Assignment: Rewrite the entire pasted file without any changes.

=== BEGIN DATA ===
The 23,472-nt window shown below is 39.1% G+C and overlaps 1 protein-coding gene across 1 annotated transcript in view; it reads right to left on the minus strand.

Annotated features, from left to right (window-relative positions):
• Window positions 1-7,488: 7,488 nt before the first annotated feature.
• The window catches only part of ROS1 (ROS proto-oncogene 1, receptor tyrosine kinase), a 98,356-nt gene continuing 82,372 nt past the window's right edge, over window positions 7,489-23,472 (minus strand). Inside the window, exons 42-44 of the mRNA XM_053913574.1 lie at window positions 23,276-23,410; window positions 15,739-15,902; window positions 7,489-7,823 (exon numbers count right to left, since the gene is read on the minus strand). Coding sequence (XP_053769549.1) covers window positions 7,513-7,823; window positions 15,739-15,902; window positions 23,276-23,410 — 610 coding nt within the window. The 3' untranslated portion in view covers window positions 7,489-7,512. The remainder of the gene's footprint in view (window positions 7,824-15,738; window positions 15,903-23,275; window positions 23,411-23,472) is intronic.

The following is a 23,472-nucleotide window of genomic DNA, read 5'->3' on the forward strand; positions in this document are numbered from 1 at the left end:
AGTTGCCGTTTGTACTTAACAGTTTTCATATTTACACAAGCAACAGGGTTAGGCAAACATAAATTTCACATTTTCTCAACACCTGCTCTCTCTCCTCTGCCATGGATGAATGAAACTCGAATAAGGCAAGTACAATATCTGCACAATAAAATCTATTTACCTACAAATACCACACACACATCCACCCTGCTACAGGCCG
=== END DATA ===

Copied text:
The 23,472-nt window shown below is 39.1% G+C and overlaps 1 protein-coding gene across 1 annotated transcript in view; it reads right to left on the minus strand.

Annotated features, from left to right (window-relative positions):
• Window positions 1-7,488: 7,488 nt before the first annotated feature.
• The window catches only part of ROS1 (ROS proto-oncogene 1, receptor tyrosine kinase), a 98,356-nt gene continuing 82,372 nt past the window's right edge, over window positions 7,489-23,472 (minus strand). Inside the window, exons 42-44 of the mRNA XM_053913574.1 lie at window positions 23,276-23,410; window positions 15,739-15,902; window positions 7,489-7,823 (exon numbers count right to left, since the gene is read on the minus strand). Coding sequence (XP_053769549.1) covers window positions 7,513-7,823; window positions 15,739-15,902; window positions 23,276-23,410 — 610 coding nt within the window. The 3' untranslated portion in view covers window positions 7,489-7,512. The remainder of the gene's footprint in view (window positions 7,824-15,738; window positions 15,903-23,275; window positions 23,411-23,472) is intronic.

The following is a 23,472-nucleotide window of genomic DNA, read 5'->3' on the forward strand; positions in this document are numbered from 1 at the left end:
AGTTGCCGTTTGTACTTAACAGTTTTCATATTTACACAAGCAACAGGGTTAGGCAAACATAAATTTCACATTTTCTCAACACCTGCTCTCTCTCCTCTGCCATGGATGAATGAAACTCGAATAAGGCAAGTACAATATCTGCACAATAAAATCTATTTACCTACAAATACCACACACACATCCACCCTGCTACAGGCCG